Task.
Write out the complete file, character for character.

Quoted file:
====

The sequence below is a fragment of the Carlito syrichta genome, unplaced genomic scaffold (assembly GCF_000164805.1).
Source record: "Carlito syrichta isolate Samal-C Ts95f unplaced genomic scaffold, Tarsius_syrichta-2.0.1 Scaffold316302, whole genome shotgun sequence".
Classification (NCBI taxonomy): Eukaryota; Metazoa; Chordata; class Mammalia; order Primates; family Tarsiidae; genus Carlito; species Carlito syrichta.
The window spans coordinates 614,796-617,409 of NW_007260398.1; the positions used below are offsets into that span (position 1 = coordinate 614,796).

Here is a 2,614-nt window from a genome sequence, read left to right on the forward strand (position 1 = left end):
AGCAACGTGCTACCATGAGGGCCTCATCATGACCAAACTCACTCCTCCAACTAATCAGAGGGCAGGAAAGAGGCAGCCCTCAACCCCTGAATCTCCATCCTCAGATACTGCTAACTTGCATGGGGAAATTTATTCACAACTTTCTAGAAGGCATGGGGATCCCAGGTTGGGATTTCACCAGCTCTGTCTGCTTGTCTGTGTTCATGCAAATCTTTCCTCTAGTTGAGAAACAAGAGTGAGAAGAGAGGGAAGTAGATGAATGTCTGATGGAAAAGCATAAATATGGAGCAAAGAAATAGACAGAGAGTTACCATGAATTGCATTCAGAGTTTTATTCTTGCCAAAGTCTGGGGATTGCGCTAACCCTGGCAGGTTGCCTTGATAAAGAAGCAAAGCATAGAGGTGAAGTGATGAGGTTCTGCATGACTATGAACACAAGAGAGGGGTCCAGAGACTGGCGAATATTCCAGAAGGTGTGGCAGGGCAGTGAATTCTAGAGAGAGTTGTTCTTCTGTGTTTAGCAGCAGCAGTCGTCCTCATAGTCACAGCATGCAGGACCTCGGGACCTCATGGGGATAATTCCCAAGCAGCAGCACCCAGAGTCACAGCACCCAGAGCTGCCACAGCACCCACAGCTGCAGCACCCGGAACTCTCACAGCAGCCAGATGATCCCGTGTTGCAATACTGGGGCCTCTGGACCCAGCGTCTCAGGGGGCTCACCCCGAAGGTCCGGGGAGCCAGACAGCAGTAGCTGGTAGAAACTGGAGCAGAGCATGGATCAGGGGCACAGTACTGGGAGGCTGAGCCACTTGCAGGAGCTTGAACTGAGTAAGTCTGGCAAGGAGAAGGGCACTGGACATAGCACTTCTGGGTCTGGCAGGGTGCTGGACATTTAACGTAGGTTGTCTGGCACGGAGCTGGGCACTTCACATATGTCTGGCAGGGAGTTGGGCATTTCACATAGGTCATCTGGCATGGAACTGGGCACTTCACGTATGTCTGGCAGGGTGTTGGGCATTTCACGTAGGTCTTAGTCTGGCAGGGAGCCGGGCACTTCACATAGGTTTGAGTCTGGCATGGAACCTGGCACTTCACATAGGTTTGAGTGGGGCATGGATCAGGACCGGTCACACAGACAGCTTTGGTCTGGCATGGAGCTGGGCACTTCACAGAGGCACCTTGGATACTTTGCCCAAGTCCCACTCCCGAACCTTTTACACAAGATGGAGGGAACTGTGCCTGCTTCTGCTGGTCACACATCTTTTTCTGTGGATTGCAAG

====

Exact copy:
The sequence below is a fragment of the Carlito syrichta genome, unplaced genomic scaffold (assembly GCF_000164805.1).
Source record: "Carlito syrichta isolate Samal-C Ts95f unplaced genomic scaffold, Tarsius_syrichta-2.0.1 Scaffold316302, whole genome shotgun sequence".
Classification (NCBI taxonomy): Eukaryota; Metazoa; Chordata; class Mammalia; order Primates; family Tarsiidae; genus Carlito; species Carlito syrichta.
The window spans coordinates 614,796-617,409 of NW_007260398.1; the positions used below are offsets into that span (position 1 = coordinate 614,796).

Here is a 2,614-nt window from a genome sequence, read left to right on the forward strand (position 1 = left end):
AGCAACGTGCTACCATGAGGGCCTCATCATGACCAAACTCACTCCTCCAACTAATCAGAGGGCAGGAAAGAGGCAGCCCTCAACCCCTGAATCTCCATCCTCAGATACTGCTAACTTGCATGGGGAAATTTATTCACAACTTTCTAGAAGGCATGGGGATCCCAGGTTGGGATTTCACCAGCTCTGTCTGCTTGTCTGTGTTCATGCAAATCTTTCCTCTAGTTGAGAAACAAGAGTGAGAAGAGAGGGAAGTAGATGAATGTCTGATGGAAAAGCATAAATATGGAGCAAAGAAATAGACAGAGAGTTACCATGAATTGCATTCAGAGTTTTATTCTTGCCAAAGTCTGGGGATTGCGCTAACCCTGGCAGGTTGCCTTGATAAAGAAGCAAAGCATAGAGGTGAAGTGATGAGGTTCTGCATGACTATGAACACAAGAGAGGGGTCCAGAGACTGGCGAATATTCCAGAAGGTGTGGCAGGGCAGTGAATTCTAGAGAGAGTTGTTCTTCTGTGTTTAGCAGCAGCAGTCGTCCTCATAGTCACAGCATGCAGGACCTCGGGACCTCATGGGGATAATTCCCAAGCAGCAGCACCCAGAGTCACAGCACCCAGAGCTGCCACAGCACCCACAGCTGCAGCACCCGGAACTCTCACAGCAGCCAGATGATCCCGTGTTGCAATACTGGGGCCTCTGGACCCAGCGTCTCAGGGGGCTCACCCCGAAGGTCCGGGGAGCCAGACAGCAGTAGCTGGTAGAAACTGGAGCAGAGCATGGATCAGGGGCACAGTACTGGGAGGCTGAGCCACTTGCAGGAGCTTGAACTGAGTAAGTCTGGCAAGGAGAAGGGCACTGGACATAGCACTTCTGGGTCTGGCAGGGTGCTGGACATTTAACGTAGGTTGTCTGGCACGGAGCTGGGCACTTCACATATGTCTGGCAGGGAGTTGGGCATTTCACATAGGTCATCTGGCATGGAACTGGGCACTTCACGTATGTCTGGCAGGGTGTTGGGCATTTCACGTAGGTCTTAGTCTGGCAGGGAGCCGGGCACTTCACATAGGTTTGAGTCTGGCATGGAACCTGGCACTTCACATAGGTTTGAGTGGGGCATGGATCAGGACCGGTCACACAGACAGCTTTGGTCTGGCATGGAGCTGGGCACTTCACAGAGGCACCTTGGATACTTTGCCCAAGTCCCACTCCCGAACCTTTTACACAAGATGGAGGGAACTGTGCCTGCTTCTGCTGGTCACACATCTTTTTCTGTGGATTGCAAG